A thousand kilometres from the nearest continental landmass, straddling the Equator in the eastern Pacific Ocean, sits a group of islands and islets whose name excites nature lovers the world over. Although the islands have been known to Europeans since the sixteenth century, it was the attention of a young naturalist, Charles Darwin, that brought them into the spotlight as a haven of ecological diversity and geological interest. Today, visitors come from around the globe to see unique, endemic fauna such as frigate birds, Galápagos tortoises and marine iguanas in their spectacular natural environment.
Given the islands’ distribution on either side of the Equator, there is no wrong time to visit. The warmest, wettest months are December to May: keen snorkellers enjoy the warmer sea temperatures during these months. Peak season in the Galápagos is the so-called ‘dry season’ from June to August, when the temperatures are lower and marine species such humpback whales and sea lions come to town. If you are interested in specific species, it can be a good idea to time your visit to coincide with their activities: for example, the giant tortoises’ eggs hatch during December and January, while the blue-footed boobies only perform their distinctive and endearing courtship dance during the May mating season.
There are two main options for visiting the Galápagos: as a land-based tourist or as a sea-based cruise passenger. You can get to the island of San Cristóbal via a two-hour flight from the Ecuadorian port city of Guayaquil, and then travel between the islands using speedboat transfers or the shuttle flights that operate between three of the bigger islands. Many of the islands have strictly restricted visitor numbers and require you to be accompanied by a licenced guide in order to protect the wildlife and their habitats. Most visitors choose to stay for four to ten days, depending on the islands and wildlife they want to see, but for many visitors, a cruise is the more convenient option, given that it includes your accommodation, meals, transfers and expert guides.
Whether you prefer to spend your days on land, on the water or even under the water, you can expect to return from your time in the Galápagos with stories of amazing wildlife encounters. From snorkelling with sea lions and turtles to diving with hammerhead sharks and eagle rays; from walking among giant tortoises and penguins to spotting Darwin’s finches and Galápagos hawks, the abundance and diversity of fauna is astonishing. The archipelago itself is a collection of volcanoes: some ancient and some still very active, with the older islands being gradually consumed by the ocean and the youngest still being formed. Each island is different – among the most popular are Española, for its albatross, booby birds, frigate birds and marine iguanas, and Santa Fe, for its beautiful sandy beach lined with snoozing sea lions.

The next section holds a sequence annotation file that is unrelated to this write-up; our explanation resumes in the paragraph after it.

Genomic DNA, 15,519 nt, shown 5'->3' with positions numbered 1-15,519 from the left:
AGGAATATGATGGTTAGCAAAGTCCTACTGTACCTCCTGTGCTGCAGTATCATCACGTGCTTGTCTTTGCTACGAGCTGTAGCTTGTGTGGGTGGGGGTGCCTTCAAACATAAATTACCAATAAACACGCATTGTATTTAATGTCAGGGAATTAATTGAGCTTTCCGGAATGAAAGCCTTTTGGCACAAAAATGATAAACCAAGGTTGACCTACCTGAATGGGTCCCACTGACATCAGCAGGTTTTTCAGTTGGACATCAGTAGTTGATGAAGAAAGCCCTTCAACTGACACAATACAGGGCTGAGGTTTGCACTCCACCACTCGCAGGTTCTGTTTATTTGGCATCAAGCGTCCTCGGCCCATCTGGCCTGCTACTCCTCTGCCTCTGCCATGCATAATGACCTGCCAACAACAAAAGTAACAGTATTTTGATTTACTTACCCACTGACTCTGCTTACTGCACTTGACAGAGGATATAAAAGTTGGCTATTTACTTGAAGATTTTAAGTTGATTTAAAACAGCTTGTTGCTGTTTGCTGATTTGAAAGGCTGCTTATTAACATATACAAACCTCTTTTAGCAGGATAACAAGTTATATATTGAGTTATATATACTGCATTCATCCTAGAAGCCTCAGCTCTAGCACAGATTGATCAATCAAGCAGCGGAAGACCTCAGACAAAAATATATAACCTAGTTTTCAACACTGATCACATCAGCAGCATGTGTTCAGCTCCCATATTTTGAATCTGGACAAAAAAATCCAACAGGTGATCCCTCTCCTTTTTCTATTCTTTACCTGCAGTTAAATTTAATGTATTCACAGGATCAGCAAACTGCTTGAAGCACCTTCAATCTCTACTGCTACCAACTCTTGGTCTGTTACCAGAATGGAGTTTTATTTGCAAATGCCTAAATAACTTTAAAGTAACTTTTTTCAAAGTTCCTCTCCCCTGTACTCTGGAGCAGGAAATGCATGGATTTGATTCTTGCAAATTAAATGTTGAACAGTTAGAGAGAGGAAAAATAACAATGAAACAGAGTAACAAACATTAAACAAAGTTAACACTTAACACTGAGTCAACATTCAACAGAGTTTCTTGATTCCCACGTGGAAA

To make the most of your time in the Galápagos, you should come prepared for spending considerable time outdoors. Whether you plan to spend your days hiking to the most remote corners of these volcanic islands or simply sitting quietly, observing the local inhabitants, you’ll want to pack hiking shoes, comfy clothes, a swimsuit, rainwear and practical walking shoes. A refillable water bottle and environmentally friendly sunscreen will help to minimise your impact on the islands’ delicate ecosystems, while binoculars and a good quality camera will ensure you see what you came for. If you’re taking a cruise or planning to spend any time on water, seasickness tablets may also come in handy.
UNESCO has described the islands of the Galápagos as a unique living museum and showcase of evolution. Your personal travel manager can help you choose an itinerary that allows you to experience this amazing part of the world for yourself.